Carry on, Barbara!

Actress Barbara Windsor will “carry on” coming to Watford if her luck keeps in. For within the space of a couple of minutes on Tuesday morning she spent and won back a pound in the new Borough of Watford “instant” lottery which she officially started. Miss Windsor was welcomed to Faircross Newsagents near Watford Pond by the owner, Mr George Flemming. He then took her into the shop, where she brought the first ticket from Watford’s Mayor, Councillor Sam Deakin.

[July 7, 1978]

New row over airport

Concerned at the alleged increase in night flying at Leavesden Airport and the risk to residents of an aircraft crash, Watford councillors are to look into ways to stop flights during “unsocial hours”. “Sooner or later, there is going to be a major air disaster unless something is done,” Councillor Louise Tibbles warned fellow members of Watford Borough Council. There is also the problem of noise, and Councillor John Watts has received more complaints from residents in the last month than ever before.

[July 7, 1978]

Ban on clock

The striking of the Watford Town Hall clock is not to be silenced. Watford Estates Sub-Committee recommended to the town’s Management Committee they should approve the silencing of the clock. The Management Committee did not go along with this idea, however, and decided instead to fit a device to the clock to stop it striking between 11pm and 7am each day.

[July 7, 1978]

Cardinal’s visit

Christian living and what is expected of Christians was the theme of a sermon given by Cardinal Basil Hume at a thanksgiving mass at St Saviour’s Church, Abbots Langley, on Sunday, at which he was chief concelebrant. His visit marked the golden jubilee of Breakspear College, headquarters of the Salvatorian Fathers.

[July 7, 1978]

Watford hospital shock

People could be disappointed when Watford’s new £111m hospital is opened. There is to be no expansion in the service, and waiting lists for admission could be as long as they are at the moment. Modern facilities and buildings, and a new operating theatre suite, could make it possible to handle more patients, but not unless sufficient money is made available for more medical, nursing and other back-up staff.

[July 14, 1978]

Uncovering the past

Watford’s Lower High Street, it seems, has rich pickings underground. But only if your bent is the patient and delicate science of archaeology. This tumbledown area of Watford, soon to be flattened and facelifted by the planners, is adding much to the historical map of the town, thanks to the South-West Herts Archaeological Society. They are tidying up one of their digs right now, and have uncovered evidence of medieval housing, an old well and pottery.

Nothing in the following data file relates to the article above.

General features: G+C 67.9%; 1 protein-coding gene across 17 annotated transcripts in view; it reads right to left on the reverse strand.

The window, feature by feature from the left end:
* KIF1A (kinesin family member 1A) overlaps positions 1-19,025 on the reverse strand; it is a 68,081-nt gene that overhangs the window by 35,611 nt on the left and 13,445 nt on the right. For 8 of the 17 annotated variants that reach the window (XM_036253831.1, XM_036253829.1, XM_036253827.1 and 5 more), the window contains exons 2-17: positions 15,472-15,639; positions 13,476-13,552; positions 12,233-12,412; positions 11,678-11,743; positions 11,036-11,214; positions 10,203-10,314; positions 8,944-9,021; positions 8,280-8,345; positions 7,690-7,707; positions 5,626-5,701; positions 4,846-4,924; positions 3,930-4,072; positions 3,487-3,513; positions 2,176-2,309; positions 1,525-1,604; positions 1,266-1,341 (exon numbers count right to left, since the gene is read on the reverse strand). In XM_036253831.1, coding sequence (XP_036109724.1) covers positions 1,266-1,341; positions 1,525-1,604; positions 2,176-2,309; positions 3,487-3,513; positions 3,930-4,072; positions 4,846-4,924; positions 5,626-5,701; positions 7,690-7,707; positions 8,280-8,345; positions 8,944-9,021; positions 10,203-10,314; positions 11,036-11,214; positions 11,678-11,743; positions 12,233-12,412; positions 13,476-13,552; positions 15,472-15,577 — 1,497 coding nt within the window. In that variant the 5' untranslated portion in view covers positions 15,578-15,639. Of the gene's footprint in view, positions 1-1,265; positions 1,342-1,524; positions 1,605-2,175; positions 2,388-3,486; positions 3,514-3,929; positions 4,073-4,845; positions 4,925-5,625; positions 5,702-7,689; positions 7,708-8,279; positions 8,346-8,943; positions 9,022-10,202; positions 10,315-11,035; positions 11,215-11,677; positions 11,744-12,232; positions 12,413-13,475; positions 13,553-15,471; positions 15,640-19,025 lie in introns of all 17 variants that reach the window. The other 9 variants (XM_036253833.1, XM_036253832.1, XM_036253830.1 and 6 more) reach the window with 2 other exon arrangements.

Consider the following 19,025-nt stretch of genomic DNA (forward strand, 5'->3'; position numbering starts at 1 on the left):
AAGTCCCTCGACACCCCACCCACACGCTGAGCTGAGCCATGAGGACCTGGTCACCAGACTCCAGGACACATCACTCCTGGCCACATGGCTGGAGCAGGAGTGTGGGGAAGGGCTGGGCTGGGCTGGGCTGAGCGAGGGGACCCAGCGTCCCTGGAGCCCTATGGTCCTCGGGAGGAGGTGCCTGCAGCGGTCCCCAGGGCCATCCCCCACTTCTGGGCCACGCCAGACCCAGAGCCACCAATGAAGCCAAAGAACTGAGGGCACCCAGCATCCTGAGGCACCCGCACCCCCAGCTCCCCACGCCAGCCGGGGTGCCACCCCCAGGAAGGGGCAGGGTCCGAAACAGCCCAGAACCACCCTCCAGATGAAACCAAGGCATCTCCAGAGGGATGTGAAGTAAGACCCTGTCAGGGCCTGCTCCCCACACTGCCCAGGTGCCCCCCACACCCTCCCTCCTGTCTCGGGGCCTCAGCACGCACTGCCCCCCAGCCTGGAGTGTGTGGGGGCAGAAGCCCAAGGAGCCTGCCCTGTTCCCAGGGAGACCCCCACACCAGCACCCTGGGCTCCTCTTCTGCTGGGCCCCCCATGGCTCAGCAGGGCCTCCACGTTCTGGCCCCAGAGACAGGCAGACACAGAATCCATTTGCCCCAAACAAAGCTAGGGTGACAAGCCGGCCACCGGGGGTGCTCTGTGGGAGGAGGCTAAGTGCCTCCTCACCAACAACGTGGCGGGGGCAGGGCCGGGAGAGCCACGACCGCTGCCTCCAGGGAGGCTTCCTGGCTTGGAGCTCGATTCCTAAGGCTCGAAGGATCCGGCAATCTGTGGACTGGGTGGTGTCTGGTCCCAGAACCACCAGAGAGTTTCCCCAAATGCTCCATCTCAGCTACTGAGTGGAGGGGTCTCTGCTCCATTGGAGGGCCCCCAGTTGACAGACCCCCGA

[July 14, 1978]

Lover shot in grass

Farmhand - -, out shooting rabbits on a June afternoon, saw the long grass move and fired both barrels of his 12-bore shotgun. Then up from the grass stood a tall curly-haired man with a brown beard – and no trousers. The man had gone into the field to make love to his girlfriend, the High Court was told on Tuesday. The force of the shots blasted his head out of his girlfriend’s lap. He is claiming damages for his injuries, being now permanently blind in one eye and scarred on the face. The farmhand denies negligence and claimed it was a “pure accident”.

[July 21, 1978]

Wheels ‘78

From giant puppet wrestling to helicopter rides, Watford Round Table’s “Wheels ‘78” spectacular at Langleybury over the weekend really took off! A total of over 15,000 people visited the two-day event at Fir Tree Hill. Despite the dangerous nature of many of the events – witness the death-defying leap over a dozen parked cars by a local stuntman – there were no injuries to competitors or spectators over the entire weekend.

[July 21, 1978]

School hits target

Not so much ‘up, up and away’ as ‘up, over and out’ when high winds put paid to the planned balloon rides at the Watford Boys Grammar School summer fete on Saturday. The force five winds bowled over the balloon before it had the chance to become airborne, and all the hot air escaped. The fete, however, was not a financial flop. The target of £2,000 was reached without any difficulty.

[July 28, 1978]

TV to blame

Certain types of television films and shows were accused on Tuesday of playing a big part in the escalation of vandalism among young people. County Councillor Walter Hill urged people to write letters of complaint to television companies whenever they saw productions which could have a bad effect. Vandalism is causing concern and creating considerable strain on police manpower. The overall picture is rather disheartening.

[July 28, 1978]

What was happening in the world in July 1978?

• Former US President Richard Nixon makes his first public speech since resigning in 1974 (July 1)

• The Northern Territory of Australia becomes self-governing (July 2)

• The Taunton sleeping car fire kills 12 people in Somerset (July 6)

• The Solomon Islands become independent from the United Kingdom (July 7)

• Pioneer Venus 2 is launched to explore Venus as part of NASA’s Pioneer program (July 8)

• Nearly 100,000 demonstrators march on Washington DC for Equal Rights Amendment (July 9)

• The American Nazi Party holds a rally at Marquette Park, Chicago (July 9)

• A bloodless military coup in Mauritania, west Africa, causes President Moktar to flee (July 10)

• The BBC ban the Sex Pistols song ‘No One is Innocent’ (July 13)

• General Juan Pereda leads a military coup in Bolivia (July 21)

• Louise Brown becomes the world’s first human born from IVF, in Oldham, Greater Manchester (July 25)

• Penny Dean swims the English Channel in a record seven hours and 40 minutes (July 29)

• A gunman shoots his way into Iraqi Embassy in Paris (July 31)